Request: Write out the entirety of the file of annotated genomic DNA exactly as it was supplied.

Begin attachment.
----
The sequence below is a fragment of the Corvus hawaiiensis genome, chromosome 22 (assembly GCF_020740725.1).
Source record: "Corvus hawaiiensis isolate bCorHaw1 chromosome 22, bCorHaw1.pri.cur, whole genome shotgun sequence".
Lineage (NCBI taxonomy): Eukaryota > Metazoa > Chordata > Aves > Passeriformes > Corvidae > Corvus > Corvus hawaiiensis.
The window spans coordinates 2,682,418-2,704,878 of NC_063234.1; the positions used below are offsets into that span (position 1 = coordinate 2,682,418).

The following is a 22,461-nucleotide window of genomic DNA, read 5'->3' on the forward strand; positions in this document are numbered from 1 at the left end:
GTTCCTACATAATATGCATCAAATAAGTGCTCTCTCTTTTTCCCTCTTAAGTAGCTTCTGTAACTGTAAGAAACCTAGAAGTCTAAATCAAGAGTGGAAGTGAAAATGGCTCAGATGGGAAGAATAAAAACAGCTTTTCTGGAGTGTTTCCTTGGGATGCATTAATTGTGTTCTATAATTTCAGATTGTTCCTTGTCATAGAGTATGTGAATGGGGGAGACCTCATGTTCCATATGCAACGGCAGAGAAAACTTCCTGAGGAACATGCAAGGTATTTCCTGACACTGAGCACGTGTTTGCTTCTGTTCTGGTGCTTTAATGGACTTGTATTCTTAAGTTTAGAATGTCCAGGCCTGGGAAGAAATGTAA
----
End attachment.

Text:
The sequence below is a fragment of the Corvus hawaiiensis genome, chromosome 22 (assembly GCF_020740725.1).
Source record: "Corvus hawaiiensis isolate bCorHaw1 chromosome 22, bCorHaw1.pri.cur, whole genome shotgun sequence".
Lineage (NCBI taxonomy): Eukaryota > Metazoa > Chordata > Aves > Passeriformes > Corvidae > Corvus > Corvus hawaiiensis.
The window spans coordinates 2,682,418-2,704,878 of NC_063234.1; the positions used below are offsets into that span (position 1 = coordinate 2,682,418).

The following is a 22,461-nucleotide window of genomic DNA, read 5'->3' on the forward strand; positions in this document are numbered from 1 at the left end:
GTTCCTACATAATATGCATCAAATAAGTGCTCTCTCTTTTTCCCTCTTAAGTAGCTTCTGTAACTGTAAGAAACCTAGAAGTCTAAATCAAGAGTGGAAGTGAAAATGGCTCAGATGGGAAGAATAAAAACAGCTTTTCTGGAGTGTTTCCTTGGGATGCATTAATTGTGTTCTATAATTTCAGATTGTTCCTTGTCATAGAGTATGTGAATGGGGGAGACCTCATGTTCCATATGCAACGGCAGAGAAAACTTCCTGAGGAACATGCAAGGTATTTCCTGACACTGAGCACGTGTTTGCTTCTGTTCTGGTGCTTTAATGGACTTGTATTCTTAAGTTTAGAATGTCCAGGCCTGGGAAGAAATGTAA